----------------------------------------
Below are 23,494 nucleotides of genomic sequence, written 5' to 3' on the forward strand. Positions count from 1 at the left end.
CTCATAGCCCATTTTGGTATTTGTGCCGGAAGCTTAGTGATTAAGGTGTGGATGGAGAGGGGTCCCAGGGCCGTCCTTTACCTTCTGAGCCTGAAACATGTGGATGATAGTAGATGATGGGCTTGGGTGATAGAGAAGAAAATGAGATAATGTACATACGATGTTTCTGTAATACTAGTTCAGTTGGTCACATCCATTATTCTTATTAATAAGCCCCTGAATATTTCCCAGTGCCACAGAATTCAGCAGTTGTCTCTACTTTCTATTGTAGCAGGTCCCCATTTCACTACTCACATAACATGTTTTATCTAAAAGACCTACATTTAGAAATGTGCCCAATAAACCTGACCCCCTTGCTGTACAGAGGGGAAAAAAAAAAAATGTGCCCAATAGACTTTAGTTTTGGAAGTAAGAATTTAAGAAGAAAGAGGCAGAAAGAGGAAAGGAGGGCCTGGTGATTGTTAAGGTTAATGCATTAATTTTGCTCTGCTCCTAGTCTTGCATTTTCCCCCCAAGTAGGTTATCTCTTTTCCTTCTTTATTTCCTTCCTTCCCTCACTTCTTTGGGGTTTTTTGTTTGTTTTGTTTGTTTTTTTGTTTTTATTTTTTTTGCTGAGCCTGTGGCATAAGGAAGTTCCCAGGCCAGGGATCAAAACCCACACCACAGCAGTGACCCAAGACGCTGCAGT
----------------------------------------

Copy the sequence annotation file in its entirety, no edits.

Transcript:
Below are 23,494 nucleotides of genomic sequence, written 5' to 3' on the forward strand. Positions count from 1 at the left end.
CTCATAGCCCATTTTGGTATTTGTGCCGGAAGCTTAGTGATTAAGGTGTGGATGGAGAGGGGTCCCAGGGCCGTCCTTTACCTTCTGAGCCTGAAACATGTGGATGATAGTAGATGATGGGCTTGGGTGATAGAGAAGAAAATGAGATAATGTACATACGATGTTTCTGTAATACTAGTTCAGTTGGTCACATCCATTATTCTTATTAATAAGCCCCTGAATATTTCCCAGTGCCACAGAATTCAGCAGTTGTCTCTACTTTCTATTGTAGCAGGTCCCCATTTCACTACTCACATAACATGTTTTATCTAAAAGACCTACATTTAGAAATGTGCCCAATAAACCTGACCCCCTTGCTGTACAGAGGGGAAAAAAAAAAAATGTGCCCAATAGACTTTAGTTTTGGAAGTAAGAATTTAAGAAGAAAGAGGCAGAAAGAGGAAAGGAGGGCCTGGTGATTGTTAAGGTTAATGCATTAATTTTGCTCTGCTCCTAGTCTTGCATTTTCCCCCCAAGTAGGTTATCTCTTTTCCTTCTTTATTTCCTTCCTTCCCTCACTTCTTTGGGGTTTTTTGTTTGTTTTGTTTGTTTTTTTGTTTTTATTTTTTTTGCTGAGCCTGTGGCATAAGGAAGTTCCCAGGCCAGGGATCAAAACCCACACCACAGCAGTGACCCAAGACGCTGCAGT